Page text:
Many questions have surfaced regarding Colorado House Bill 19-1032 legislating the content of sex education. Colorado is a local control state outlined in the state constitution meaning principals, parents and community leaders should oversee educational materials. Community members should dictate what is taught. Why does the Colorado State Legislature desire centralized control regarding this issue?
As a medical professional who has studied sexuality education for more than 20 years, I am a subject matter expert regarding this issue. As president of the Center for Relationship Education (CRE), I am committed to teaching research-aligned skills to develop healthy relationships across the country. The REAL (Relationship Education and Leadership) Essentials curricula is not sex education, but, rather, teaches relationship skills to all people, regardless of how they identify or with whom they choose to partner. CRE offers schools educational modules that they can customize to address countless relational and mental health issues. All CRE’s offerings utilize a skills-based approach that is proven to have health benefits when measuring relational wellness outcomes.
The REAL Essentials curricula stays in the human space, highlighting what we all need as part of the human family. We need love, attachment, acceptance, belonging, affirmation, dignity and respect. The inclusivity of programming ensures all students feel safe and included in activities and discussions. CRE utilizes the Socratic Method of teaching, a strategy of asking and answering questions to stimulate critical thinking and drawing out ideas. Sex education is not relationship education. Not all relationships involve sex. Sex, however, is an important and healthy part of a committed romantic partnership, yet it should not be the central theme when educating young adults about healthy connections. Trust, reliance, kindness, emotional safety, care, compassion, commitment, attentiveness, consent, communication, honor, value, dignity and respect also need to be demonstrated in relationships. There must be room in schools to address these interpersonal skills without simply spotlighting sexual activity. We should expand the dialogue to highlight relationship skills. The Center for Relationship Education approach aligns with the public health model, embracing prevention, intervention and treatment as a three-legged stool of optimal health and well-being. CRE’s optional sexual health module incorporates a directive learning approach for optimal wellness, validating the research that sex is best within the context of a lifetime committed partnership, commonly known as marriage. The second component of the public health model is intervention. For adolescents who are sexually active, CRE’s teaches, in a clinical medical one-on-one setting (not in a classroom), the importance of using risk reducers such as condoms and contraceptives This model incorporates sexual cessation support helping a teen analyze the health of their relationship and imparting skills to return to a sexual risk avoidance behavioral choice, should they desire to do so. Since CRE’s REAL (Relationship Education and Leadership) Essentials series of curricula is in 44 states, we have seen the highest need adolescents gravitate toward healthy relationship skills, issues of the heart and the wonder of sex. Perhaps the state Legislature should investigate the essentials of human thriving and flourishing rather than trying to mandate the contents of sex education.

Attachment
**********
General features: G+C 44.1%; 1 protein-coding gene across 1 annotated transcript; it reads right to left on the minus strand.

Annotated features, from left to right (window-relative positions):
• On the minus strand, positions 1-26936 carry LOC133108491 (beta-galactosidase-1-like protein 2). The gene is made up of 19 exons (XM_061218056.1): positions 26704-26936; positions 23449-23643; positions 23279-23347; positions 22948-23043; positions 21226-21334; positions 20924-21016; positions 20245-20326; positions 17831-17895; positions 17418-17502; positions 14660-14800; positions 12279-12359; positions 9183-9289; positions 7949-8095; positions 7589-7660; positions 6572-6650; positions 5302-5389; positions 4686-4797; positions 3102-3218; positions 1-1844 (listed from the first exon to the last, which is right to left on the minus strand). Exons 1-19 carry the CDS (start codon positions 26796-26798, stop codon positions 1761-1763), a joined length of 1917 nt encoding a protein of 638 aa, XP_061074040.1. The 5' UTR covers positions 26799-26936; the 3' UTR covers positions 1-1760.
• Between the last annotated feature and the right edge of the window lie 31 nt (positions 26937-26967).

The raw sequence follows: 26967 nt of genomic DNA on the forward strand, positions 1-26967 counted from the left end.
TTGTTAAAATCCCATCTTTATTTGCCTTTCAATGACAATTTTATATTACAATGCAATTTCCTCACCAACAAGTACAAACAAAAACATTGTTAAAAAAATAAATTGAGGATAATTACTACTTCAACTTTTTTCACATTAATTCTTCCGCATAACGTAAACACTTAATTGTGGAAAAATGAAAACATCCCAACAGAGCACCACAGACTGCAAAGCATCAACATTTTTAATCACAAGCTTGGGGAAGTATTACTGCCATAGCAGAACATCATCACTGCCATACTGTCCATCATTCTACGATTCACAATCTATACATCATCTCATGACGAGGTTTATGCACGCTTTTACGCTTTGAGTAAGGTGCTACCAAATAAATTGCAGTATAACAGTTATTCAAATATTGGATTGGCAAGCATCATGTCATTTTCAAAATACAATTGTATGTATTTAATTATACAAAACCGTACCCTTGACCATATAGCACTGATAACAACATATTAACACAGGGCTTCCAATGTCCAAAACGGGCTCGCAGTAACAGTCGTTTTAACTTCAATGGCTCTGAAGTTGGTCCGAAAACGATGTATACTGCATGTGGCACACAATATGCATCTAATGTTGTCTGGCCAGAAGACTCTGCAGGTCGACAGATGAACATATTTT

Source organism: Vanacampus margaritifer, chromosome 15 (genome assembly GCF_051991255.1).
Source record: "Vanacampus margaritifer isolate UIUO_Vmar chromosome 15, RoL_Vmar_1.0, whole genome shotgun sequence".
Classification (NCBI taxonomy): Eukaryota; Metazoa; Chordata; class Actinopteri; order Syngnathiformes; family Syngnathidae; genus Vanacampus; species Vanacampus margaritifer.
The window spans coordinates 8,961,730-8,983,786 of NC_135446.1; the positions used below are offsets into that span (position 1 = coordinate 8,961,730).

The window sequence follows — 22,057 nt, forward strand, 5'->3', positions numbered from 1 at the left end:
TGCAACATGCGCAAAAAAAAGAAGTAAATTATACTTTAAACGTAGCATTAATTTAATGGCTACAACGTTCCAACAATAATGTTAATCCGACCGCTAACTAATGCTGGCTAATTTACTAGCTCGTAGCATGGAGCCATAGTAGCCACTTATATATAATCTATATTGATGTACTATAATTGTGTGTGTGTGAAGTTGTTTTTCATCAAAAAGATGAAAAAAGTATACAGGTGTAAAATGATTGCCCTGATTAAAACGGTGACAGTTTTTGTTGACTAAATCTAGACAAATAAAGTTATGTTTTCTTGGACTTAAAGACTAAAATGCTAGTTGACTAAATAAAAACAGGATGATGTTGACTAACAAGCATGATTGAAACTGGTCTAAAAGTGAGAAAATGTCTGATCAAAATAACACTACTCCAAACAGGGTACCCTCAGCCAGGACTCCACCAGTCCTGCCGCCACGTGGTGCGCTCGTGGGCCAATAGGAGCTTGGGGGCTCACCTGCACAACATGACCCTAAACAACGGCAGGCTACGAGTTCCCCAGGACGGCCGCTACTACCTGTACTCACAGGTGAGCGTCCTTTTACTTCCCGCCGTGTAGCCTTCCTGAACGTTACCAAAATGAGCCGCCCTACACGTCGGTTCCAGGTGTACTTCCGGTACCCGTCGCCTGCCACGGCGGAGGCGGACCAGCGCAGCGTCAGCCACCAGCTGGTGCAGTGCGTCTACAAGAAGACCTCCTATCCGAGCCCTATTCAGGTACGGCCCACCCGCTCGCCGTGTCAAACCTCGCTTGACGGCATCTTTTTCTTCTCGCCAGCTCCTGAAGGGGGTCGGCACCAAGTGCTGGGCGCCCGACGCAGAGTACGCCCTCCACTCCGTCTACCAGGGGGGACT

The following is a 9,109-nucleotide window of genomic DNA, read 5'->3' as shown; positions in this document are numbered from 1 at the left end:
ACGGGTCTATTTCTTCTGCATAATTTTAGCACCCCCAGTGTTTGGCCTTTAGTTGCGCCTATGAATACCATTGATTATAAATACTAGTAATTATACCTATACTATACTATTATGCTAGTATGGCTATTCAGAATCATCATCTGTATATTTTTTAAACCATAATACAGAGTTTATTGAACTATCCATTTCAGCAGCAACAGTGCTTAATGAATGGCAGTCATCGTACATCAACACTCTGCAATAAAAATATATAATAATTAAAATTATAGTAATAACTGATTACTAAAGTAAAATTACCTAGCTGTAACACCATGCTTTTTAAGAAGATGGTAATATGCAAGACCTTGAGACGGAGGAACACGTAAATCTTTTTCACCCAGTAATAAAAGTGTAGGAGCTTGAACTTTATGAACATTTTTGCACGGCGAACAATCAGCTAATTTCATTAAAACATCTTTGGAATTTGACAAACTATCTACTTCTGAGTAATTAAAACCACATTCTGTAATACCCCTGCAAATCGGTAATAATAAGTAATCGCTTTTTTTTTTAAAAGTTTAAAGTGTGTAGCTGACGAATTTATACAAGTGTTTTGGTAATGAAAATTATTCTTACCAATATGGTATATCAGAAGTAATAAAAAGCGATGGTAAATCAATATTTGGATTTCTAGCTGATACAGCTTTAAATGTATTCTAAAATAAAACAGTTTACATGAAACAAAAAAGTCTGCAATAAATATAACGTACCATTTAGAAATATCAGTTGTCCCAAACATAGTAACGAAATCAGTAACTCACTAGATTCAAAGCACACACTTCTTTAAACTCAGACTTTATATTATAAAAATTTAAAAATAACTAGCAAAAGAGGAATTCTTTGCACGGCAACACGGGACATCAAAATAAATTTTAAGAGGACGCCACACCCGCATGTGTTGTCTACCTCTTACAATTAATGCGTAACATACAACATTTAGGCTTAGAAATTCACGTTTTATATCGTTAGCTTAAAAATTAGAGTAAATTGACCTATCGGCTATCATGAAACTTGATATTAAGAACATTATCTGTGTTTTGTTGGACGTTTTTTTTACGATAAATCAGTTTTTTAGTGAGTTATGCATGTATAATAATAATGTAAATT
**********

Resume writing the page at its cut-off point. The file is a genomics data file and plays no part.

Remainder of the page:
For more information contact email@example.com or go to myrelationshipcenter.org.
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